How EU Finance Chiefs Squandered Their Influence With Bickering

(Bloomberg) — Jeroen Dijsselbloem had been running the euro-area finance meetings for less than three months in 2013 when he stepped, bleary-eyed onto the stage at 4 a.m. to tell Cypriot savers they would have to help shoulder the cost of saving their country’s banking system.

With the single currency close to implosion at several points during the Dutchman’s tenure, traders around the world would soon get used to tuning in as he helped to thrash out a series of critical rescue packages in the meetings of Eurozone finance ministers, known as the Eurogroup.

Today the fallout from the coronavirus is raising familiar concerns about the resilience of public finances in the European Union. But the cohort of ministers who followed Dijsselbloem in the Eurogroup have largely gone missing. The election of a new president to fill his former role on Thursday offers the club a chance to revive its fading influence. Ministers from Ireland, Luxembourg and Spain are in the running.

Whoever emerges from the conclave will be focused on steering the euro area through an unprecedented recession. But if they don’t also give the club a fresh purpose in helping the bloc stand up to rivals like the U.S. and China the group risk fading into obscurity.

Dijsselbloem came through his baptism of fire to become a skilled broker, facilitating deals like his predecessor Jean-Claude Juncker. But his successor, Mario Centeno of Portugal, had less success in achieving consensus.

Over the course of a 16-hour teleconference in early April he failed to forge a consensus on how to protect the euro area economy and passed the buck to EU leaders, who in turn passed it right back. When the ministers did eventually come up with a plan, the largest portion of funding was deemed politically unacceptable by needy countries such as Italy and it was soon superceded by a bigger, broader plan drawn up by the European Commission.

But the malaise had set in long before.

Bailouts and Banks

Originally set up as an informal club where finance chiefs could exchange views and promote economic policy coordination, the Eurogroup quickly morphed into one of the most powerful decision-making bodies in Europe. During the financial crisis, ministers held many acrimonious meetings, striking late-night deals on emergency bailouts for five countries including Ireland and Spain, an overhaul of the EU’s banking rules and eleventh-hour loans to keep Greece from defaulting and crashing out of the single currency.

A lot of the Eurogroup’s power stemmed from its informal nature. With hardly any rules and barely two brief paragraphs in the EU treaties describing its purpose and modus operandi, the group took advantage this vagueness to get creative.

Meetings were less official and public than similar gatherings of EU trade or foreign ministers, so participants could speak their minds, sometimes trading barbs and bickering so badly that Christine Lagarde — one of the longest standing participants — once famously called for “adults in the room” to restore dialogue at the height of negotiations with Greece.

But for all the bad blood, they got things done.

Understanding the File

Former German Finance Minister Wolfgang Schaeuble was a key participant for eight years, lending the group gravitas as one of his country’s senior statesmen. He set the tone during many crisis meetings as a key proponent of harsh austerity, gaining fans and foes in roughly equal measure.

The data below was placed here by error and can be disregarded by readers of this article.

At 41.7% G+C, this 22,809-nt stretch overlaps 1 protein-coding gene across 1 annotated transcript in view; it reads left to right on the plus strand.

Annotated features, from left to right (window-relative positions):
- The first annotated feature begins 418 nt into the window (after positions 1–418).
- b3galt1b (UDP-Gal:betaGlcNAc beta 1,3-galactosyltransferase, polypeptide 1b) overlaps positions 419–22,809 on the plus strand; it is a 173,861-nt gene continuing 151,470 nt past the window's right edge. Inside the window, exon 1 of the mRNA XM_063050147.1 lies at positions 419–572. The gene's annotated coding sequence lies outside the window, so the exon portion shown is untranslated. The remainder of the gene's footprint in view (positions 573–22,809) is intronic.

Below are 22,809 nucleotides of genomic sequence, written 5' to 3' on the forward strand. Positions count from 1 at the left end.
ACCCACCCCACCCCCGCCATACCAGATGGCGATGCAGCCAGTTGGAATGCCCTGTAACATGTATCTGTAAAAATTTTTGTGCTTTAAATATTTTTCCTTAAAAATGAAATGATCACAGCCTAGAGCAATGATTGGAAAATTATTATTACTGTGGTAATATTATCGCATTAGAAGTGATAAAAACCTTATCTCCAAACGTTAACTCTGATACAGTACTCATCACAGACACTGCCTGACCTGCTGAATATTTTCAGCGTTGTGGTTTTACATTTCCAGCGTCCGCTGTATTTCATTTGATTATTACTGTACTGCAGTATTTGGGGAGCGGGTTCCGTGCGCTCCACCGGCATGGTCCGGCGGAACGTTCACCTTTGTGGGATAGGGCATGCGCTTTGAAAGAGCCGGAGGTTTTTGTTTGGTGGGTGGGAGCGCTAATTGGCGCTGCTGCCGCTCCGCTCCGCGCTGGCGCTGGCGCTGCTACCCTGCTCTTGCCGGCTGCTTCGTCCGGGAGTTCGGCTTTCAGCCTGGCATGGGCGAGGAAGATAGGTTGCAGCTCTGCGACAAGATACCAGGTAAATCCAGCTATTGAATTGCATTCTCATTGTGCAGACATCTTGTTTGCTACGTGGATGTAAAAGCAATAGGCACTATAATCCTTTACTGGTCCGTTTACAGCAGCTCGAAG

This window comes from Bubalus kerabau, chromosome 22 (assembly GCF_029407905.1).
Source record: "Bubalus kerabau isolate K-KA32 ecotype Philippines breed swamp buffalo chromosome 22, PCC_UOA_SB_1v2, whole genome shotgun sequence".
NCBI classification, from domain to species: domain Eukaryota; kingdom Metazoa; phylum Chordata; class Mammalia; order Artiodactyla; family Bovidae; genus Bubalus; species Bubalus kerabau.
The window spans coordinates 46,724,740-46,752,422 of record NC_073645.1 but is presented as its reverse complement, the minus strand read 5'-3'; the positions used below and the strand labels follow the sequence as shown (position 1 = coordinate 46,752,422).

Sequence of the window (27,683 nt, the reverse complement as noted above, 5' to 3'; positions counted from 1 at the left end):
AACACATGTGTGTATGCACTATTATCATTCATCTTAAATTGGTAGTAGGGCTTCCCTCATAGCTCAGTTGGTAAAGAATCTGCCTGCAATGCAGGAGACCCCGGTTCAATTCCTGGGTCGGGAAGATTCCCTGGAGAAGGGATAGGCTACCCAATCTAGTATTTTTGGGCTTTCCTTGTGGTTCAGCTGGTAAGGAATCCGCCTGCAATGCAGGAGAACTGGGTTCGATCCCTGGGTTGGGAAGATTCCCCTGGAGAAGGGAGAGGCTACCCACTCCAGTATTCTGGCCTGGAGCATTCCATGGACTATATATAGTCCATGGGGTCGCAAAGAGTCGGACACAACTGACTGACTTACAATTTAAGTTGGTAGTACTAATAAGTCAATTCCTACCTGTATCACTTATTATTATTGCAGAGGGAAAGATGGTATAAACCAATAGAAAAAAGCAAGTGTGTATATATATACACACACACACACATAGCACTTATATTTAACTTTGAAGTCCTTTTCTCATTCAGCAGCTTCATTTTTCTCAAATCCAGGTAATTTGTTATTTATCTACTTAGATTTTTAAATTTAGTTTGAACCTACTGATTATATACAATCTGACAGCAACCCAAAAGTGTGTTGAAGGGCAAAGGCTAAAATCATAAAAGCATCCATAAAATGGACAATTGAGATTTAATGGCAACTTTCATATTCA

But for Thomas Wieser, who used to lead the group of senior aides who prepared Eurogroup meetings, more important was that ministers like Schaeuble did their homework. A deep command of the issues meant they could engage in real debate and find compromises rather than just sticking to their talking points.

“The Eurogroup will be strong when it is a genuine forum for open and knowledgeable discussions,” he said. “If ministers read speaking notes it will become superfluous.”

During the sovereign debt crisis, the sense of urgency was a key driver of the group’s influence and decisiveness. When market tensions brought to light structural flaws in the currency union, ministers were able to harness the sense of danger to force through bold decisions on fresh bailouts or the setup of a common supervision and resolution framework for the region’s most important banks.

As the crisis subsided, the reform drive lost momentum.

Missed Opportunities

Instead of using the good times to shore up the euro area to withstand future shocks, ministers spent hours in fruitless talks, bickering over details and struggling to make even small progress on outstanding issues.

France wanted a Eurozone budget with enough fiscal firepower to back up the European Central Bank’s monetary policy in times of stress. But the tool that emerged was massively watered down. Progress on a joint insurance scheme for bank deposits — a critical piece of financial integration — has been negligible.

Even when the economic risks returned this year with a vengeance, Centeno’s Eurogroup was unable to rediscover its mojo.

If his successor can make a better fist of it, the economic management of the whole EU will benefit.

There’s still a chance to revitalize the reform agenda and coronavirus may still have more unpleasant surprises in store. Once the pandemic fades, ministers will have to decide when, and how, to reinstate the fiscal rules that were suspended at the start of the outbreak, according to Guntram Wolff, director of the Bruegel think tank in Brussels.

“The Eurogroup has a role to play,” he said.

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